Politics And Housing Affordability: Why Haven’t The Candidates Been Talking About It?

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There is a disparity in average share of income spent on rent/mortgages between the first four states to vote and the last six

February 05, 2016

Photo Credit: Wikimedia Commons

Every election year brings with it a bevy of hot button issues for the candidates to climb up on their soapboxes and pontificate about endlessly. Foreign policy, the environment, the economy, taxes, immigration; the list goes on and on. But something that has been mysteriously absent so far this year is any talk about housing affordability. And, as Zillow points out, the main reason for this is pretty simple.

The states where housing affordability is the worst also happen to be the last states to vote in the primaries, so candidates haven’t begun campaigning there yet. Rent and mortgage affordability is defined as the share of an area’s median income needed to afford the typical mortgage payment or rent in a given area. The first four states to vote have an average share of income spent on rent of 28 percent. These same states have an average share of income spent on a mortgage payment of 15 percent.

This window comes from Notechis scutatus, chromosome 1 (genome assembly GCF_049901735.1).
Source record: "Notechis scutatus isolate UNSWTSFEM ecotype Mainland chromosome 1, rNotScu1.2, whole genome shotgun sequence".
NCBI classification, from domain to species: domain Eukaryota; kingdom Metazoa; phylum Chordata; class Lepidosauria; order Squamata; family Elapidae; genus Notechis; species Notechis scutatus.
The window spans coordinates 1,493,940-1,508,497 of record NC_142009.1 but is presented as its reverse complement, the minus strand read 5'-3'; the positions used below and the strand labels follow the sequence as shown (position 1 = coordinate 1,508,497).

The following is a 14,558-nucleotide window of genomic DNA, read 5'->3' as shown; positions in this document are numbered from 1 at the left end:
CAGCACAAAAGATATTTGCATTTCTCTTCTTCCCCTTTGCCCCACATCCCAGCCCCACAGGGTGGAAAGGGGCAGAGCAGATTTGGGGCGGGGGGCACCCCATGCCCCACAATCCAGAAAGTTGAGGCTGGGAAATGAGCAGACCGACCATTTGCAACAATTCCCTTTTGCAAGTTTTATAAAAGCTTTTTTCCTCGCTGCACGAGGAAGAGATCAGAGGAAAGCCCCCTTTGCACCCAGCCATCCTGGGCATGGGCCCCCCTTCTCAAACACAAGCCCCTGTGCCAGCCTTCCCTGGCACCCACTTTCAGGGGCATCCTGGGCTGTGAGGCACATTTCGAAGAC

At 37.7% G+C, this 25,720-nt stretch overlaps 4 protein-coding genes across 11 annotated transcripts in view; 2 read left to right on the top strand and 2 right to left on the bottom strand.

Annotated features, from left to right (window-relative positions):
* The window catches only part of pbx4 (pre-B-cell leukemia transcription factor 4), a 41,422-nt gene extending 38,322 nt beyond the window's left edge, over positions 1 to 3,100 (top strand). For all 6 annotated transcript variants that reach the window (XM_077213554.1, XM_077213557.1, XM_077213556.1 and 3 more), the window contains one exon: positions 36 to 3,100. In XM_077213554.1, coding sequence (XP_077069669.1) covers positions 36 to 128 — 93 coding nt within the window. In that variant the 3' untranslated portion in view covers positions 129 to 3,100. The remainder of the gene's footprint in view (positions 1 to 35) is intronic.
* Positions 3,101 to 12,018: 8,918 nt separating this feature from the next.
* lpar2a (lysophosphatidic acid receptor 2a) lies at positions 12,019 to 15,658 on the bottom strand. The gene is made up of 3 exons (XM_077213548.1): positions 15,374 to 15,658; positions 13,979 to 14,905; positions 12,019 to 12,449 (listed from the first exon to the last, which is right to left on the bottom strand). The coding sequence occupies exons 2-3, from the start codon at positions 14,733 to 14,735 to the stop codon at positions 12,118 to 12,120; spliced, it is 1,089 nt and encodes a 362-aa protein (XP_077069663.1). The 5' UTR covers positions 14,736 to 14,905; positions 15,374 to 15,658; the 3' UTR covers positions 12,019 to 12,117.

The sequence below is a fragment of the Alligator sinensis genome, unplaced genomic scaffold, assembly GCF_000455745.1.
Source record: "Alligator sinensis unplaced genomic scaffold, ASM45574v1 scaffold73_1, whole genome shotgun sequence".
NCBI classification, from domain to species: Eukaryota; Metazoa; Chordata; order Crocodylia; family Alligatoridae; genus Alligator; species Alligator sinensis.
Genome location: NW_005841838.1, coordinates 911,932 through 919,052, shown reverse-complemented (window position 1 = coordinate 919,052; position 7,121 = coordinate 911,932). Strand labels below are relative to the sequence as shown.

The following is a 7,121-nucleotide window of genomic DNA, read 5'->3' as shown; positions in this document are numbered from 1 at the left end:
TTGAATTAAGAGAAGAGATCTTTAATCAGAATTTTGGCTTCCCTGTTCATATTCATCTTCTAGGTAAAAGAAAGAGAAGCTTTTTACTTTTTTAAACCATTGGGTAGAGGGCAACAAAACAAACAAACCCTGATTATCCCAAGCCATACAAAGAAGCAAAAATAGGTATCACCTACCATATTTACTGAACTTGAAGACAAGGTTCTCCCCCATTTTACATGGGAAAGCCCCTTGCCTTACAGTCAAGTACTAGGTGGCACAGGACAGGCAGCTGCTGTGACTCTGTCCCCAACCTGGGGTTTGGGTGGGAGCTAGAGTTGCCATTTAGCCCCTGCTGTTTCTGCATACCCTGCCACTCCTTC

That can be compared with the last six states to vote, whose average share of income spent on rent is 33 percent and average share of income spent on a mortgage is 20 percent (You can click the link and see the full charts encompassing all 50 states on Zillow).

So, don’t worry, housing affordability will eventually become a talking point when campaigning in these states begins to gain steam and everyone will be blaming the opposing side in no time.

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